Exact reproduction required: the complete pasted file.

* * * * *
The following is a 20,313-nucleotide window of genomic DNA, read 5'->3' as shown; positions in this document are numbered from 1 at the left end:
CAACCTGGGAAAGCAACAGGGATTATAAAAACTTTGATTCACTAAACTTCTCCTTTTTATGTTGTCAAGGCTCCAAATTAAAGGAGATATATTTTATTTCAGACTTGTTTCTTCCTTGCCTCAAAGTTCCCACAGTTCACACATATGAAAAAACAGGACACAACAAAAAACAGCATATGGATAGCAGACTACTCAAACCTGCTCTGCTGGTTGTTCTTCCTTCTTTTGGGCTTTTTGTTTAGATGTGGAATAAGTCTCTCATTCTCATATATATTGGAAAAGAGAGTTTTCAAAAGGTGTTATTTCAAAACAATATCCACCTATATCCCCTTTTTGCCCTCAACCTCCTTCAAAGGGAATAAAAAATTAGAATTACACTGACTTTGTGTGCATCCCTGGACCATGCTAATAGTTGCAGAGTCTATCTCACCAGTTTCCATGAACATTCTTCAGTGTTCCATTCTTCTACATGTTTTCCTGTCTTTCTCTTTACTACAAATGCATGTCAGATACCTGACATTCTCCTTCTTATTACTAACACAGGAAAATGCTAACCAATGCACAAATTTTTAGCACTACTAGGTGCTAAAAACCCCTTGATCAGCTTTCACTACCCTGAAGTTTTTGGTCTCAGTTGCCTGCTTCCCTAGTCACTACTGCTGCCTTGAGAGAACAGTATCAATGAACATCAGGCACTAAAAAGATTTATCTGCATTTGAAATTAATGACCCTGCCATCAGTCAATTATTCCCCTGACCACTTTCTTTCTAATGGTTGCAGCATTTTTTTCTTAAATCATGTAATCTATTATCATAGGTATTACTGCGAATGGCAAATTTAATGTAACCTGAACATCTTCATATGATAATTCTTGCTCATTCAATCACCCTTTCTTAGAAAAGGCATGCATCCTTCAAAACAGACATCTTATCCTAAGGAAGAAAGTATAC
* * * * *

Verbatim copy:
The following is a 20,313-nucleotide window of genomic DNA, read 5'->3' as shown; positions in this document are numbered from 1 at the left end:
CAACCTGGGAAAGCAACAGGGATTATAAAAACTTTGATTCACTAAACTTCTCCTTTTTATGTTGTCAAGGCTCCAAATTAAAGGAGATATATTTTATTTCAGACTTGTTTCTTCCTTGCCTCAAAGTTCCCACAGTTCACACATATGAAAAAACAGGACACAACAAAAAACAGCATATGGATAGCAGACTACTCAAACCTGCTCTGCTGGTTGTTCTTCCTTCTTTTGGGCTTTTTGTTTAGATGTGGAATAAGTCTCTCATTCTCATATATATTGGAAAAGAGAGTTTTCAAAAGGTGTTATTTCAAAACAATATCCACCTATATCCCCTTTTTGCCCTCAACCTCCTTCAAAGGGAATAAAAAATTAGAATTACACTGACTTTGTGTGCATCCCTGGACCATGCTAATAGTTGCAGAGTCTATCTCACCAGTTTCCATGAACATTCTTCAGTGTTCCATTCTTCTACATGTTTTCCTGTCTTTCTCTTTACTACAAATGCATGTCAGATACCTGACATTCTCCTTCTTATTACTAACACAGGAAAATGCTAACCAATGCACAAATTTTTAGCACTACTAGGTGCTAAAAACCCCTTGATCAGCTTTCACTACCCTGAAGTTTTTGGTCTCAGTTGCCTGCTTCCCTAGTCACTACTGCTGCCTTGAGAGAACAGTATCAATGAACATCAGGCACTAAAAAGATTTATCTGCATTTGAAATTAATGACCCTGCCATCAGTCAATTATTCCCCTGACCACTTTCTTTCTAATGGTTGCAGCATTTTTTTCTTAAATCATGTAATCTATTATCATAGGTATTACTGCGAATGGCAAATTTAATGTAACCTGAACATCTTCATATGATAATTCTTGCTCATTCAATCACCCTTTCTTAGAAAAGGCATGCATCCTTCAAAACAGACATCTTATCCTAAGGAAGAAAGTATAC